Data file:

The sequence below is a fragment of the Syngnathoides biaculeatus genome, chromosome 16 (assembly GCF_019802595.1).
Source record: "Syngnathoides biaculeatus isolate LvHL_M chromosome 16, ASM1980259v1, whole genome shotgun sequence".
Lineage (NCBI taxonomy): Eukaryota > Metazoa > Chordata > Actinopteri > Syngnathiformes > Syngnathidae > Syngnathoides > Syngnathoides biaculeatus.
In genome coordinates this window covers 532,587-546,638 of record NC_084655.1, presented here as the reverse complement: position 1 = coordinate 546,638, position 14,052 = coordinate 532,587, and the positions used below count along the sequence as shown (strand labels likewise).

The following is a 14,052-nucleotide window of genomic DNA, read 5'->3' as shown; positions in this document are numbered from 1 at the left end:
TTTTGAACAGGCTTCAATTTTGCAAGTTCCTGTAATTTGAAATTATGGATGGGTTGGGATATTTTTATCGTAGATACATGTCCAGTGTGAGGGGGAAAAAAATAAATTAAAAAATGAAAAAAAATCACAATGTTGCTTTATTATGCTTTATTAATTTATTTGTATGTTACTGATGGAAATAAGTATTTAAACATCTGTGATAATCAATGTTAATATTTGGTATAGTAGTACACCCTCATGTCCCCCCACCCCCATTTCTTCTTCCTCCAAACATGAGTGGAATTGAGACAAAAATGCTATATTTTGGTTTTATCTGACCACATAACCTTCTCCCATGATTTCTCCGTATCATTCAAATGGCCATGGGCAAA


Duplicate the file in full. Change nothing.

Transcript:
The sequence below is a fragment of the Syngnathoides biaculeatus genome, chromosome 16 (assembly GCF_019802595.1).
Source record: "Syngnathoides biaculeatus isolate LvHL_M chromosome 16, ASM1980259v1, whole genome shotgun sequence".
Lineage (NCBI taxonomy): Eukaryota > Metazoa > Chordata > Actinopteri > Syngnathiformes > Syngnathidae > Syngnathoides > Syngnathoides biaculeatus.
In genome coordinates this window covers 532,587-546,638 of record NC_084655.1, presented here as the reverse complement: position 1 = coordinate 546,638, position 14,052 = coordinate 532,587, and the positions used below count along the sequence as shown (strand labels likewise).

The following is a 14,052-nucleotide window of genomic DNA, read 5'->3' as shown; positions in this document are numbered from 1 at the left end:
TTTTGAACAGGCTTCAATTTTGCAAGTTCCTGTAATTTGAAATTATGGATGGGTTGGGATATTTTTATCGTAGATACATGTCCAGTGTGAGGGGGAAAAAAATAAATTAAAAAATGAAAAAAAATCACAATGTTGCTTTATTATGCTTTATTAATTTATTTGTATGTTACTGATGGAAATAAGTATTTAAACATCTGTGATAATCAATGTTAATATTTGGTATAGTAGTACACCCTCATGTCCCCCCACCCCCATTTCTTCTTCCTCCAAACATGAGTGGAATTGAGACAAAAATGCTATATTTTGGTTTTATCTGACCACATAACCTTCTCCCATGATTTCTCCGTATCATTCAAATGGCCATGGGCAAA